A really effective article from Franco Giliberto, “A conference about MoSE attracts Venice sea-goers more than the beach” talks about the zinc released in the environment by the mobile barriers anodic protection system. Twelve tons per year of this metal is a very large quantity of polluting matter, if you consider, as the IRSA (Water Research Institute of CNR, Research National Committee) expert says, that this quantity would represent by itself the 50% of the maximum allowed load for the whole Venice Lagoon drainage basin, as stated by the new City Plan.
You can easily understand why much concern has been expressed about the environmental compatibility of the continuing release of such a quantity of zinc in the water environment. Especially when you consider that the expected life of MoSE, which would develop underwater for a total length of 1572 meters, is of 50 to 100 years (the promoters themselves are unsure).
Zinc released by the anodic protection panes is a polluting substance persistent in water and in sediments and capable of accumulation along the food chain, so much that EU has proposed to ban its use in slaughterhouse devices.
Especially considering the vast areas of mollusk cultivation inside the Venice Lagoon, the figure about the zinc release should lead to think about the possible damage made to one of the most relevant items in lagoon economy, the cultivation of mussels, and the increase in the long run of the already significant difficulties in controlling the mussels quality for table consumption.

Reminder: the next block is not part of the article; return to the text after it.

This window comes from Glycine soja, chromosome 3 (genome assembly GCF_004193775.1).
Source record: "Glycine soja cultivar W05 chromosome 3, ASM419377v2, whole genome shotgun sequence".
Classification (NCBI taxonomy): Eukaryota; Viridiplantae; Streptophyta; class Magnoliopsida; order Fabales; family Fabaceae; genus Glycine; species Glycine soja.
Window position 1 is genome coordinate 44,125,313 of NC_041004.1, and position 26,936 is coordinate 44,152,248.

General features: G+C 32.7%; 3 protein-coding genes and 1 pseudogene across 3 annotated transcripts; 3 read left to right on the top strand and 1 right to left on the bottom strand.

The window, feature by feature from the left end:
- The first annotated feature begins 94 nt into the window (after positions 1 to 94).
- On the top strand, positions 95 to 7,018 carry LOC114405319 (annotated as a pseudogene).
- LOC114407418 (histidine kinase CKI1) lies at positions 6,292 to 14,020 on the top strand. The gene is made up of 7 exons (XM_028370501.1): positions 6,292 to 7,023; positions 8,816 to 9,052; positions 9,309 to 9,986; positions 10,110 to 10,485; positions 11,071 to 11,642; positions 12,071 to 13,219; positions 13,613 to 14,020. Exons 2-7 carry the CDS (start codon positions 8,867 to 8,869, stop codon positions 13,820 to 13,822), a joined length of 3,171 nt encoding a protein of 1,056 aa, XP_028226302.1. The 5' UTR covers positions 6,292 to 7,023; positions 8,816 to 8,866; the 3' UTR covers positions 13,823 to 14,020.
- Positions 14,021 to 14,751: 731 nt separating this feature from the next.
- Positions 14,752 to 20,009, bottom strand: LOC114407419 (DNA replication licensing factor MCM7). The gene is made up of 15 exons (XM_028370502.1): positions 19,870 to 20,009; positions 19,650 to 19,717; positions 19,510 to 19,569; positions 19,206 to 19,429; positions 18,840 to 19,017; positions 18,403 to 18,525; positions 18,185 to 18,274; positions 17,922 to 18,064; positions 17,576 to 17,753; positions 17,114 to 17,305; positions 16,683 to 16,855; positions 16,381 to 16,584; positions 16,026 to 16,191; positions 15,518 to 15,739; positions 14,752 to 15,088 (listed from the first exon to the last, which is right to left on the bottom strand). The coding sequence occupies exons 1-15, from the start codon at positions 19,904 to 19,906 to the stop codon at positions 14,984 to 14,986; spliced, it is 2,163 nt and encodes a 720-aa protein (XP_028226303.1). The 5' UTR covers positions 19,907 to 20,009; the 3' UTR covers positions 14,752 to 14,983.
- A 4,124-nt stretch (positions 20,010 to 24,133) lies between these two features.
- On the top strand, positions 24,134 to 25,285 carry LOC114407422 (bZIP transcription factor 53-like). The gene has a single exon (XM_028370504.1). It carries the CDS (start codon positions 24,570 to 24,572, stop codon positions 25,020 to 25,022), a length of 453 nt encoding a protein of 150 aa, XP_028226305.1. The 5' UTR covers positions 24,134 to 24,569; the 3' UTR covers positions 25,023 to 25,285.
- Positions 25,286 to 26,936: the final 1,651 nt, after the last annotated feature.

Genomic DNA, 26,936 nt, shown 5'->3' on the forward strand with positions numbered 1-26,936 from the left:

The project requires a total of 79 mobile barriers: 21 by Preporti, 20 by S.Nicolò and Malamocco, 18 by Chioggia. The average surface of each barrier is about 1000 square meters. The total external surface can be estimated around 75,000 square meters of iron, upon which toxic substances should be applied in order to try and limit the growth of molluscsand the associate biocenosis.
In the SIA the fouling growth is estimated at about 30 kg/year for square meter of mobile barrier surface, with a total encrusting production whose quantity and weight is easily calculated. It should be noted that, even if the Environmental Impact Evaluation Decree was canceled, the Environmental Impact Evaluation Committee technical report was not. That report still exists and represents an articulate and documented view, which deals with every critical aspect of the work and of its building. Now that the Plan Office is about to be started, perhaps it would be helpful to begin taking into consideration that report, given that its clearly stated assessments were never opposed with precise, well-grounded and unequivocal counterarguments.